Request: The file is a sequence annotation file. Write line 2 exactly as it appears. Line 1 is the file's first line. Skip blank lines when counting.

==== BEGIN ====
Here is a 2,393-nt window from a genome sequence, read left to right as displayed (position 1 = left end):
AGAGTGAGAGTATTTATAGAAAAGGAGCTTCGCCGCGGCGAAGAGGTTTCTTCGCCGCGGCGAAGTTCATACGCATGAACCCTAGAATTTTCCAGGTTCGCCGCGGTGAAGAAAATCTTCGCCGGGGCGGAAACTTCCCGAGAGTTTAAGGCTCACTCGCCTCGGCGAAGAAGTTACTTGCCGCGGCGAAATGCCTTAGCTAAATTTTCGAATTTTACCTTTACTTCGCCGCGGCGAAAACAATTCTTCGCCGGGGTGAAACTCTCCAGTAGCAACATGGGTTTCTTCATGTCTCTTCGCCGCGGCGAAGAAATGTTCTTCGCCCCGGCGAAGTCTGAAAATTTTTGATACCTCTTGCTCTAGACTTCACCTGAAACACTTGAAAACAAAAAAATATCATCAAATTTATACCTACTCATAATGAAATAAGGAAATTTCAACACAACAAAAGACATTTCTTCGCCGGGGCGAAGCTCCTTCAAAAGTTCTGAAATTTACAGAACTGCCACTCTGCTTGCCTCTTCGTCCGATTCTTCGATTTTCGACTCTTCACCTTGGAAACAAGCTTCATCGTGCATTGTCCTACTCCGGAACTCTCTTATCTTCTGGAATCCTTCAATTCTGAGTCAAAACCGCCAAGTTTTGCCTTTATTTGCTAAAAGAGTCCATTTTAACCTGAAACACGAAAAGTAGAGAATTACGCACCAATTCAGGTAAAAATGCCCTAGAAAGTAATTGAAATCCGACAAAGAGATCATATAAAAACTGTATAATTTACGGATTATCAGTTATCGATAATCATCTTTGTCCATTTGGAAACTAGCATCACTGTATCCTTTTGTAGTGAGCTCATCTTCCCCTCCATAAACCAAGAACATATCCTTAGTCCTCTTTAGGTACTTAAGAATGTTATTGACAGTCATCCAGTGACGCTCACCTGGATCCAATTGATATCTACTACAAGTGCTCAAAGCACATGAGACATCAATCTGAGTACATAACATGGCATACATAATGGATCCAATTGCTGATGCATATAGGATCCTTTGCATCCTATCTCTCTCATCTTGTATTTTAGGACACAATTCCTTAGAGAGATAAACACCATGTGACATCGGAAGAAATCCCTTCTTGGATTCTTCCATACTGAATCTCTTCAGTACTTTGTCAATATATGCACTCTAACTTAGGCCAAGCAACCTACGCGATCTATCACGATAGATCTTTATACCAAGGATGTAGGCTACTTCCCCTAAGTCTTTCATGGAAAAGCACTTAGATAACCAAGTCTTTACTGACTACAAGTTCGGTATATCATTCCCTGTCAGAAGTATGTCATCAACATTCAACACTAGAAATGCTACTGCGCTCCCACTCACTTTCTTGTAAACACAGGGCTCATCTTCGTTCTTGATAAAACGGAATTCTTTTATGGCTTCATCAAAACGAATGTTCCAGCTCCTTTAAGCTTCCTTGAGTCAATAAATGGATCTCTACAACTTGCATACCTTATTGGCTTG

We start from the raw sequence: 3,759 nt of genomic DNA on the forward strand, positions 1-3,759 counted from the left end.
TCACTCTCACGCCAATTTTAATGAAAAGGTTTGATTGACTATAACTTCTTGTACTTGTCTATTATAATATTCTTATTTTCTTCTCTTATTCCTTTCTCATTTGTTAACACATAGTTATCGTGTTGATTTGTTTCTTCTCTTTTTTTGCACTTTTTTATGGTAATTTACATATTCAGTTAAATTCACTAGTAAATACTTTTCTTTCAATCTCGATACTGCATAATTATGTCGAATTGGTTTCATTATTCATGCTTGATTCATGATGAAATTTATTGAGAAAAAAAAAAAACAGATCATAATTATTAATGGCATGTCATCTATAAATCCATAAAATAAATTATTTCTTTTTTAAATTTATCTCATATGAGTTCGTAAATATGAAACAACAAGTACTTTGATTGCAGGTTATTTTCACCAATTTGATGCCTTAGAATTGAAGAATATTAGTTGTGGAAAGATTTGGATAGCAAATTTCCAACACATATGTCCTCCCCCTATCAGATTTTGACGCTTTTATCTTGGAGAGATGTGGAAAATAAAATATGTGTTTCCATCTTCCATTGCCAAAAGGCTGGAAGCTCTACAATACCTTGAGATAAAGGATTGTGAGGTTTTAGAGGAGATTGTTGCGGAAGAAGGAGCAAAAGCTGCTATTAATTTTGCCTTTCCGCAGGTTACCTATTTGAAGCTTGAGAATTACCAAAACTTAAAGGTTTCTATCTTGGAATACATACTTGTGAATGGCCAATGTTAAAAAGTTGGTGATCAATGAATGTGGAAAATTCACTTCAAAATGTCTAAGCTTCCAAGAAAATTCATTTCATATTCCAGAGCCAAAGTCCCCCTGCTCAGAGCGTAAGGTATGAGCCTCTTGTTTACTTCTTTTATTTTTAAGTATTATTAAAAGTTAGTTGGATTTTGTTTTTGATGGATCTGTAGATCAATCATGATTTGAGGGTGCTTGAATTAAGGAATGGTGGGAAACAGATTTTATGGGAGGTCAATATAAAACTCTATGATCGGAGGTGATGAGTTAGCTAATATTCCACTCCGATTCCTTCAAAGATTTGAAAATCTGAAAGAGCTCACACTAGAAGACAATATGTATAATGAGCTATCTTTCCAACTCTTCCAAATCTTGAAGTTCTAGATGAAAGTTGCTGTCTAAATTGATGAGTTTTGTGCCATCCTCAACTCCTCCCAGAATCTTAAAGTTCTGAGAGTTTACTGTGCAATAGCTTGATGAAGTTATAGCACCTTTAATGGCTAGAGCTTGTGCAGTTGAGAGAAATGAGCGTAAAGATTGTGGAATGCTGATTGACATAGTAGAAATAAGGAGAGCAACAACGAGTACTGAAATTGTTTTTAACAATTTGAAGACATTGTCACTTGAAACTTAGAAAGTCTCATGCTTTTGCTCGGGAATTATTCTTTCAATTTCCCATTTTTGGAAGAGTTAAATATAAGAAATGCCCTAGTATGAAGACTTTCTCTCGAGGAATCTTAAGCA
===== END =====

AGAGTGAGAGTATTTATAGAAAAGGAGCTTCGCCGCGGCGAAGAGGTTTCTTCGCCGCGGCGAAGTTCATACGCATGAACCCTAGAATTTTCCAGGTTCGCCGCGGTGAAGAAAATCTTCGCCGGGGCGGAAACTTCCCGAGAGTTTAAGGCTCACTCGCCTCGGCGAAGAAGTTACTTGCCGCGGCGAAATGCCTTAGCTAAATTTTCGAATTTTACCTTTACTTCGCCGCGGCGAAAACAATTCTTCGCCGGGGTGAAACTCTCCAGTAGCAACATGGGTTTCTTCATGTCTCTTCGCCGCGGCGAAGAAATGTTCTTCGCCCCGGCGAAGTCTGAAAATTTTTGATACCTCTTGCTCTAGACTTCACCTGAAACACTTGAAAACAAAAAAATATCATCAAATTTATACCTACTCATAATGAAATAAGGAAATTTCAACACAACAAAAGACATTTCTTCGCCGGGGCGAAGCTCCTTCAAAAGTTCTGAAATTTACAGAACTGCCACTCTGCTTGCCTCTTCGTCCGATTCTTCGATTTTCGACTCTTCACCTTGGAAACAAGCTTCATCGTGCATTGTCCTACTCCGGAACTCTCTTATCTTCTGGAATCCTTCAATTCTGAGTCAAAACCGCCAAGTTTTGCCTTTATTTGCTAAAAGAGTCCATTTTAACCTGAAACACGAAAAGTAGAGAATTACGCACCAATTCAGGTAAAAATGCCCTAGAAAGTAATTGAAATCCGACAAAGAGATCATATAAAAACTGTATAATTTACGGATTATCAGTTATCGATAATCATCTTTGTCCATTTGGAAACTAGCATCACTGTATCCTTTTGTAGTGAGCTCATCTTCCCCTCCATAAACCAAGAACATATCCTTAGTCCTCTTTAGGTACTTAAGAATGTTATTGACAGTCATCCAGTGACGCTCACCTGGATCCAATTGATATCTACTACAAGTGCTCAAAGCACATGAGACATCAATCTGAGTACATAACATGGCATACATAATGGATCCAATTGCTGATGCATATAGGATCCTTTGCATCCTATCTCTCTCATCTTGTATTTTAGGACACAATTCCTTAGAGAGATAAACACCATGTGACATCGGAAGAAATCCCTTCTTGGATTCTTCCATACTGAATCTCTTCAGTACTTTGTCAATATATGCACTCTAACTTAGGCCAAGCAACCTACGCGATCTATCACGATAGATCTTTATACCAAGGATGTAGGCTACTTCCCCTAAGTCTTTCATGGAAAAGCACTTAGATAACCAAGTCTTTACTGACTACAAGTTCGGTATATCATTCCCTGTCAGAAGTATGTCATCAACATTCAACACTAGAAATGCTACTGCGCTCCCACTCACTTTCTTGTAAACACAGGGCTCATCTTCGTTCTTGATAAAACGGAATTCTTTTATGGCTTCATCAAAACGAATGTTCCAGCTCCTTTAAGCTTCCTTGAGTCAATAAATGGATCTCTACAACTTGCATACCTTATTGGCTTG